Ryan Lowry

Hey Doug, can't say it's something I've looked into. I don't think it will be possible to attach a PDF certificate generated on the client side to an email and send it. Others on the thread might have some bright ideas.

It might be better to let an LMS handle the certificate side of things if you have that option? Moodle for example with an appropriate plugin provides the option to issue certificates based on completion of an activity such as a Storyline SCORM. These is an option to email certificates and you get the benefit of centralised recording of learner progress.

Doug Dewan

Thanks Ryan, yes ideally we would have hoped the LMS would do that however ours does not. We use Workday Learning. WDL says the authoring software should do the certificate functionality and Articulate Storyline says the LMS should be performing the certificate functionality, so neither seems to want to own this with seems very odd to me as so many people require this functionality. Once again, thank you for all your help and insight in finding this solution to address the gap!



I'm building a course that will have an auto-generated PDF certificate.

Thanks to this discussion I finally get some results, but I want to understand how it works and why?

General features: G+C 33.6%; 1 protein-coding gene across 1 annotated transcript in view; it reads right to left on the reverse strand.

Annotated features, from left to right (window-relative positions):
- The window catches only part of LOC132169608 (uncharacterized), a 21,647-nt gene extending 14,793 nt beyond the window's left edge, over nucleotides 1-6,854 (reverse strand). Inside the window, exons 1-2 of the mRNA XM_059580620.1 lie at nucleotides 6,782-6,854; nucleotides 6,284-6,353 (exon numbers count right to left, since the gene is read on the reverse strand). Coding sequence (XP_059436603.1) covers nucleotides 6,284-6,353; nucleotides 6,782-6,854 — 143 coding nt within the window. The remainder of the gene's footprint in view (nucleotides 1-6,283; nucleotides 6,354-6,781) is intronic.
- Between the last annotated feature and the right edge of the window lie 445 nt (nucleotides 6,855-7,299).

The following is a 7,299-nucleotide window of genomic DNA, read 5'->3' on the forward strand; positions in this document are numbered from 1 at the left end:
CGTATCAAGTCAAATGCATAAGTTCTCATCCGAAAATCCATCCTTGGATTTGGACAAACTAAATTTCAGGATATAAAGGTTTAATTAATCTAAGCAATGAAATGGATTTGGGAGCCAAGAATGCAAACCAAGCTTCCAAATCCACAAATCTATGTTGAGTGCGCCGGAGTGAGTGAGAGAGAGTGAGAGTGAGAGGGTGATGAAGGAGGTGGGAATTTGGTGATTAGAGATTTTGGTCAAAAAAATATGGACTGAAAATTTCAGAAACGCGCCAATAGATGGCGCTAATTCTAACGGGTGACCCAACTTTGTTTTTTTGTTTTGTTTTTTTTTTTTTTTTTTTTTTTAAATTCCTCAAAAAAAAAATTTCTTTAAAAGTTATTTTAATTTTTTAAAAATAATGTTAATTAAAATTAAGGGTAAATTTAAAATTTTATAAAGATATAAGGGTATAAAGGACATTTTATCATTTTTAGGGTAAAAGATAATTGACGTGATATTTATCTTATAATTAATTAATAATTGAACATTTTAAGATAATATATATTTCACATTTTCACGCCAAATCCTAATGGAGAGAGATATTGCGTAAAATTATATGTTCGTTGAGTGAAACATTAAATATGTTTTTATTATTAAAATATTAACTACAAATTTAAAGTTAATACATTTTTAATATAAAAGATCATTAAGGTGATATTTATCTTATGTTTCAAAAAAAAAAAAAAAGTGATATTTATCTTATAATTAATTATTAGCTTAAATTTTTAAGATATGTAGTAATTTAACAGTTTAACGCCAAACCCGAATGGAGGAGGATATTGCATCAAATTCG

I wonder how toryline knows to include data, files etc from an external folder when publishing, in this case a folder called "certificate"?

Why does torylineline not include my files, placed in the "certificate" folder when publishing so they are not includ automaticly in to the final project (in contrast to the files placed by the author of the project wchich are automaticly include)?

I thought it was somehow defined in the webobject (since after publishing all the data is in the story_content\WebObjects folder), but in the project there is only one web object which only contains a reference to the drive location of probably the creator of the project.

Can someone smarter can explaind me how dose it work?

Jordan M

I cannot figure out how to resize the pdf properly. Does anyone know how?  I have an image that is 2500 pixels wide, but it only shows the top left corner of it. I changed the code in the certificate javascript file to the below, but again it only shows the top left corner. Is there something else that needs to change? Thanks for any help! (I also don't know what the ".89" is for after the width, but when I remove it, no pdf is created)

background: [
image: 'certBackground',
width: 2500.89,